State Board of Education approves IT services contract that uses COVID-19 relief funds – Kosciusko Star Herald

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The state Board of Education approved the first of several information technology contracts last week that are part of an $88 million emergency spending package with federal COVID-19 relief funds.
The $13.7 million information technology consulting contract with Guidesoft Inc. of Indianapolis will employ 25 IT positions, with 17 of them of currently included in the company’s existing contract with the state Department of Education and eight of them new.
Felicia Gavin, the Mississippi Department of Education’s chief of operations, told the board on November 12 that the contract was a consolidation of several existing contracts, with much of the new funds directed at replacement of the state’s Mississippi Student Information System.
Other parts of the $88 million procurement with Elementary and Secondary School Emergency Relief funds will include a new school security system and learning aids for students.
A screengrab from the state's Transparency.ms.gov website shows state Department of Education invoices with Guidesoft.


In fiscal 2022, state agencies have spent more than $6.5 million in IT services from Guidesoft, with more than $401,000 spent with the company by MDE. The biggest spender with Guidesoft was the Department of Human Services ($2.4 million), followed by the Department of Finance and Administration ($1.4 million).
Guidesoft has a long-term master consulting contract for IT services with Information Technology Services, the state’s IT agency.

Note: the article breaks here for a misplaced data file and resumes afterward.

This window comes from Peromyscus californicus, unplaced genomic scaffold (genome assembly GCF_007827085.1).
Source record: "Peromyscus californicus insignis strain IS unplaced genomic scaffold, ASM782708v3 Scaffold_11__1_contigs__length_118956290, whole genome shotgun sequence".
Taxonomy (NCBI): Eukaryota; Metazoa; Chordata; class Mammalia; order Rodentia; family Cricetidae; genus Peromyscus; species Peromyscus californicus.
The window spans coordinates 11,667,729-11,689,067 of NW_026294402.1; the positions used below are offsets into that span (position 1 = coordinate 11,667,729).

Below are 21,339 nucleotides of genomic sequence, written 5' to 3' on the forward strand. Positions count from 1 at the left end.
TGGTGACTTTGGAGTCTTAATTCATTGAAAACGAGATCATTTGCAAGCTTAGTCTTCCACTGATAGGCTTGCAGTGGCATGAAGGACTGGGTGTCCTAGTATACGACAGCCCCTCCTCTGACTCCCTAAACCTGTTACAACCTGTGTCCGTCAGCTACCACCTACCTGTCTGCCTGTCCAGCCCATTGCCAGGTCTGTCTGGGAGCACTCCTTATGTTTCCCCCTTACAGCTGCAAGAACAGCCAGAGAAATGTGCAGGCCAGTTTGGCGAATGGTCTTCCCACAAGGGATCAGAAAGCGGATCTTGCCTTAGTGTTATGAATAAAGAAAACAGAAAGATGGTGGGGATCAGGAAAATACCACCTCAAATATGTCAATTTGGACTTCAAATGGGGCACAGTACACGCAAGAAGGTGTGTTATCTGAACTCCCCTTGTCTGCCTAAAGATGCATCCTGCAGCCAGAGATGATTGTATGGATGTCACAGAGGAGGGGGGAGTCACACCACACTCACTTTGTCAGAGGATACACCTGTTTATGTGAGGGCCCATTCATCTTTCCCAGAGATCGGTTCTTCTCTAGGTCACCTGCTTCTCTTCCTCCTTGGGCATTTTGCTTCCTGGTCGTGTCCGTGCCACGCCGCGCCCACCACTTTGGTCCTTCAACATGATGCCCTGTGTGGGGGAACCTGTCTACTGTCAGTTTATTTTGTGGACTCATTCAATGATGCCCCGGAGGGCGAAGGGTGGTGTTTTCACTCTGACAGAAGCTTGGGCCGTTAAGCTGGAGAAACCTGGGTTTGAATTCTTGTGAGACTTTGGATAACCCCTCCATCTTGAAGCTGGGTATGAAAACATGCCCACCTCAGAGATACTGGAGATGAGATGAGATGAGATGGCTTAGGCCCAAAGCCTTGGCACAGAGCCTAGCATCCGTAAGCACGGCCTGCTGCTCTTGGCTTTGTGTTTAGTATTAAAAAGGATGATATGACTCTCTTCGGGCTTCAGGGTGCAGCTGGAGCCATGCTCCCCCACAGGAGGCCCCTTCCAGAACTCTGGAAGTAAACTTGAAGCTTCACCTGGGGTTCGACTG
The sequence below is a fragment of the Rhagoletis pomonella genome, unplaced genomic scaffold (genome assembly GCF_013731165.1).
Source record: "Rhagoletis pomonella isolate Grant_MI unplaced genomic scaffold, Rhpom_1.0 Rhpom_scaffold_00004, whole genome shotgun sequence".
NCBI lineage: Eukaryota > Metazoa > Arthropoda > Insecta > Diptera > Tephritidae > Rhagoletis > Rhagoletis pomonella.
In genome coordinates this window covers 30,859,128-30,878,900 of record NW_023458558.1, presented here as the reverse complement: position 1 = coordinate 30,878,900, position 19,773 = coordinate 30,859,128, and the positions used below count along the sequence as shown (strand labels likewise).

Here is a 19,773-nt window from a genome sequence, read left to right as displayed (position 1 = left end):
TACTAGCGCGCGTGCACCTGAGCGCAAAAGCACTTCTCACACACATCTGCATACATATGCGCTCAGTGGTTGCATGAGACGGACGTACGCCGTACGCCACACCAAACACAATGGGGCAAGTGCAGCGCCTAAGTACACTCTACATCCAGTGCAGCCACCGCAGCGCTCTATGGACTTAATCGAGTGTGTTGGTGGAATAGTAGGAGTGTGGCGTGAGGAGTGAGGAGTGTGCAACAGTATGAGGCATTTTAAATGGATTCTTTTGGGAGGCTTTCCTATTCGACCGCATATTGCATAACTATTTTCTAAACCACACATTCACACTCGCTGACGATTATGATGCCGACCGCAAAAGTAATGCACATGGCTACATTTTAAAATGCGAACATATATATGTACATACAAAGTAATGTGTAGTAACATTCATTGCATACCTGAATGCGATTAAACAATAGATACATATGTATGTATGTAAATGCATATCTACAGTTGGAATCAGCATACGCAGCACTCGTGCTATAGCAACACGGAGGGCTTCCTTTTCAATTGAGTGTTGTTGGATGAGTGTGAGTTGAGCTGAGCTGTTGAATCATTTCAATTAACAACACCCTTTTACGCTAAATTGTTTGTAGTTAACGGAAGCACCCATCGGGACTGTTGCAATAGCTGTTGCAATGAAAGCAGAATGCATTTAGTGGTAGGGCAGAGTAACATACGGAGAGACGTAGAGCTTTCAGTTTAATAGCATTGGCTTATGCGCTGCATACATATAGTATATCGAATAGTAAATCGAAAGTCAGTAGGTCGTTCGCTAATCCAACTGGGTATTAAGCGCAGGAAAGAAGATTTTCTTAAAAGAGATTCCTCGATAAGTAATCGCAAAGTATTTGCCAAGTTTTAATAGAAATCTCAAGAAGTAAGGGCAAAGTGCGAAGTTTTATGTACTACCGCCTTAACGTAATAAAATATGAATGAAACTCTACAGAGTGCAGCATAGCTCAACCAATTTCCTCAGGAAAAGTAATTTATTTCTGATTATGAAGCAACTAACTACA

The contract’s term — which was extended by three years thanks to a vote from the ITS Board in September — will run from November 2021 to September 2024.
One-year contracts are required for ITS-related procurements, but the ITS board can waive these requirements, giving MDE the right to provide vendors with three-year contracts as required by federal regulations for the pandemic relief funds.
The MDE says it needs the emergency declaration (that was approved by the state Board of Education in September) because undertaking a competitive procurement process could cause a life- or property-threatening delay.


The emergency declaration will help MDE officials meet deadlines to spend the federal money, which was appropriated by the Legislature last March.
Regulations require contracts to be awarded by January 2022 for the first round of funds and March 2022 for the second round. The department also must show federal officials that the funds are obligated through September 30, 2023 (first batch) and September 30, 2024 (second batch), which requires an extended contract.
These federal funds are a 9.5 percent holdback by the MDE from $2.5 billion from the ESSER Fund provided by the federal government that was disbursed to school districts for COVID-related expenses such as distance learning. Most of these funds were issued directly to districts.
 


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